And such a beastie would be used something like this:

int foo() {...}
int bar() {...}

int (*(*g())[2])()
{
  int (*(*f)[2])() = malloc(sizeof *f);
  (*f)[0] = foo;     // the type of the *expressions* foo and bar
  (*f)[1] = bar;     // is `int (*)()`, or pointer to function
  return f;          // returning int
}

int main(void)
{
  int (*(*p)[2])();
  int x, y;
  ...
  p = g();
  x = (*(*p)[0])();
  y = (*(*p)[1])();
  ...
  free(p);
  ...
}

Note that you can also build up hairy declarations from the outside in, using a substitution method. So,

int x();                   -- x is a function returning int
int (*p)();                -- replace x with (*p) to get a pointer to a function
                                 returning int
int (*a[2])();             -- replace p with a[2] to get an array of pointers 
                                 to functions returning int
int (*(*q)[2])();          -- replace a with (*q) to get a pointer to an array
                                 of pointers to functions returning int
int (*(*g())[2])();        -- replace q with g() to get a function returning
                                 a pointer to an array of pointers to functions
                                 returning int.

Same result, different path. I prefer the first method, but either one should work.

Many people recommend using typedef to make things easier to read:

typedef int ifunc();        // ifunc is a synonym for "function returning int"
typedef ifunc *pifunc;      // pifunc is a synonym for "pointer to function
                            //   returning int
typedef pifunc farr[2];     // farr is a synonym for "2-element array of
                            //   pointer to function returning int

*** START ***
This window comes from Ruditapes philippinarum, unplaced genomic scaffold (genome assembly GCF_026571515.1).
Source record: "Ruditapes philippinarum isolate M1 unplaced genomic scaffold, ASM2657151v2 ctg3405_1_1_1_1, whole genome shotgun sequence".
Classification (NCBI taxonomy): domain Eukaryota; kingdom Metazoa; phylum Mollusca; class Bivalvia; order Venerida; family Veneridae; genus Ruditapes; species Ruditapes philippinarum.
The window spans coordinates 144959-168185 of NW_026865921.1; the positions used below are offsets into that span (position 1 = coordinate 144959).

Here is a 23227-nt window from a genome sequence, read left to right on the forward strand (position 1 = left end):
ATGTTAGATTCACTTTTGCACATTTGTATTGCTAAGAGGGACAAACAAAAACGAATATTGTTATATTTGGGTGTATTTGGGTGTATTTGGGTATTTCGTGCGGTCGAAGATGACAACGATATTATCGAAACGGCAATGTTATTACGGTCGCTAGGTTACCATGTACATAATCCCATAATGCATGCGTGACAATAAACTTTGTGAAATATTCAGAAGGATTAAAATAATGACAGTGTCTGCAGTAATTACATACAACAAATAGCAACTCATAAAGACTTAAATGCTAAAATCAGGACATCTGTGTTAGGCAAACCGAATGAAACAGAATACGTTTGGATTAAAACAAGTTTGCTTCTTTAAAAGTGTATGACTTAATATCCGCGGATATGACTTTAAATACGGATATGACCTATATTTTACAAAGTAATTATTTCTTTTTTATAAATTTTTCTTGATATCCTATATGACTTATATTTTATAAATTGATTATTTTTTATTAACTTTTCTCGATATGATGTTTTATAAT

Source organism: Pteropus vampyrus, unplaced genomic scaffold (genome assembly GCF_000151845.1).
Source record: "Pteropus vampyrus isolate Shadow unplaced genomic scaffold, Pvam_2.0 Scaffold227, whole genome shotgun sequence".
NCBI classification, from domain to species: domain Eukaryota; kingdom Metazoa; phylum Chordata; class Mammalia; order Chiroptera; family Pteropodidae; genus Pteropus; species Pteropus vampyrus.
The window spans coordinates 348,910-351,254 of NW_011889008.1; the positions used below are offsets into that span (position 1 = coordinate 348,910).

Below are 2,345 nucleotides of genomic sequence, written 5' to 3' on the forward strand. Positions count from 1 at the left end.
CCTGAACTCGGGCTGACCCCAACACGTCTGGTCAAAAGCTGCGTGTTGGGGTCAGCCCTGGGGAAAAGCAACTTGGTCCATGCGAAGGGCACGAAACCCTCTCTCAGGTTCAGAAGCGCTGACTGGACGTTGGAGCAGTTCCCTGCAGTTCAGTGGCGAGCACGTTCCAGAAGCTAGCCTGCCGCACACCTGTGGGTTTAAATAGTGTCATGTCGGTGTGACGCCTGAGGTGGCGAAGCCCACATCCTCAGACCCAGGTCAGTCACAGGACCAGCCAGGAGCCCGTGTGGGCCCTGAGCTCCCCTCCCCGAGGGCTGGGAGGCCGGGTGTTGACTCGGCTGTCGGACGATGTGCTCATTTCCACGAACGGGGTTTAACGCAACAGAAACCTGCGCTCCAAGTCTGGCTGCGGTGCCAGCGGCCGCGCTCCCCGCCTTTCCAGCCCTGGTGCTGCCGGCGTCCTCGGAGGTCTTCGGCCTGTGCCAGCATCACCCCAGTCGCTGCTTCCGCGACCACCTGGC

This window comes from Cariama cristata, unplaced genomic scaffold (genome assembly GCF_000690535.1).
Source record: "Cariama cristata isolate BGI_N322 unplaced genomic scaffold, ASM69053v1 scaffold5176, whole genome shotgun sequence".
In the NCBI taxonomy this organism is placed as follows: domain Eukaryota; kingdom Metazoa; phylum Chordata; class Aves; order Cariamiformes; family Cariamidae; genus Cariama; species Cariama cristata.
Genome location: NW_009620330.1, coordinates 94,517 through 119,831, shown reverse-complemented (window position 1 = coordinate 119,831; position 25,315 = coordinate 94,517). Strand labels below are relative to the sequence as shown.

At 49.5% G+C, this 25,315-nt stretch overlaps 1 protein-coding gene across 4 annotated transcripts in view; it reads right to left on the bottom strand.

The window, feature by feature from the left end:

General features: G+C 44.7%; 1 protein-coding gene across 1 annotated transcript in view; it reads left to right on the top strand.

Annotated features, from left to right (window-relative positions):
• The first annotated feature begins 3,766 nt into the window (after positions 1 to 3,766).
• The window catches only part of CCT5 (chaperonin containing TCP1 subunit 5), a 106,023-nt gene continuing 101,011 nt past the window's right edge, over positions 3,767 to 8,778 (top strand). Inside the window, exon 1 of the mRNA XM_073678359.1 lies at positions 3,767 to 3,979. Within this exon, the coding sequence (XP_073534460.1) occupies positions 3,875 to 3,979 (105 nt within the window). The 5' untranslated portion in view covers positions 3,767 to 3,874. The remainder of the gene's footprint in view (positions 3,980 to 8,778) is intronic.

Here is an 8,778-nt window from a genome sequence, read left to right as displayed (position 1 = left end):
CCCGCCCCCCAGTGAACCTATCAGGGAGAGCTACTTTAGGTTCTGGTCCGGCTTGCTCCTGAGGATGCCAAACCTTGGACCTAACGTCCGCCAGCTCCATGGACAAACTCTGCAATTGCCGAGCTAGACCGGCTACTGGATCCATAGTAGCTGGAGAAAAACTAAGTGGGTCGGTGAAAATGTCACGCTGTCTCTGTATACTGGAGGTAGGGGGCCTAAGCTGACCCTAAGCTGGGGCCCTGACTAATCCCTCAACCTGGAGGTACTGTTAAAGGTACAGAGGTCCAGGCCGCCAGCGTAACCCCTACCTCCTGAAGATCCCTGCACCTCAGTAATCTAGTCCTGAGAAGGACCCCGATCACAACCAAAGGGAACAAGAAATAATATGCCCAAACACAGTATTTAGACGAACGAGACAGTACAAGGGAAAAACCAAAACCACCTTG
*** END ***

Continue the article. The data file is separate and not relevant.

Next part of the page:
typedef farr *pfarr;        // pfarr is a synonym for "pointer to 2-element
                            //   array of pointer to function returning int

pfarr g() 
{
  pfarr f = malloc(sizeof *f);
  (*f)[0] = foo;
  (*f)[1] = bar;
  return f;
}

int main(void)
{
  pfarr p = g();
  int x, y;
  x = (*(*p)[0])();
  y = (*(*p)[1])();
  ...
}

Yes, the declarations are easier to read, but there's no connection between the declaration of pand the expression (*(*p)[1])(). You'd have to grovel back through all the typedefs to understand why that expression is written the way it is, building up a mental map for each typedef.

Yes, declarations like int (*(*g())[2])() are designed to make your eyes glaze over, hiding all that behind a typedef makes the situation worse IMO.

share|improve this answer
    
Why such explicit explanation didn't get enough up-vote? –  yuan Jan 3 '13 at 6:08

Don't understand what you want to do, maybe this can help

#include<stdio.h>      // printf
#include<stdlib.h>     // malloc free

int *x();              // forward declaration because used before definition

int main() {
    int *y=x();        // y is a pointer on int 
    printf ("%d %d\n", y[0], y[1]);
    free(y);           // must call free because dynamic allocation
    return 0;
}

int *x() {
    int *res;
    res=(int*)malloc(sizeof(int)*2);   // dynamic allocation of an array of two int
    // should check res != NULL
    res[0]=10;
    res[1]=20;
    return res;
}
share|improve this answer

This following code will give you an array of pointers to functions, and standard procedures for assigning, passing of arrays applies.

#include <stdio.h>
#include <stdlib.h>

typedef int (*XFunc())();

XFunc *x[2]; /* array of XFunc pointers */

int f1()
{
    printf("1\n");
    return 1;
}

int f2()
{
    printf("2\n");
    return 2;
}

int main()
{
    x[0] = (XFunc*)f1;
    x[1] = (XFunc*)f2;

    x[0]();
    x[1]();    

    return 0;
}

The pointer x above will point to the first element in the (fixed) array, this pointer-value is the value that will be assigned to another variable.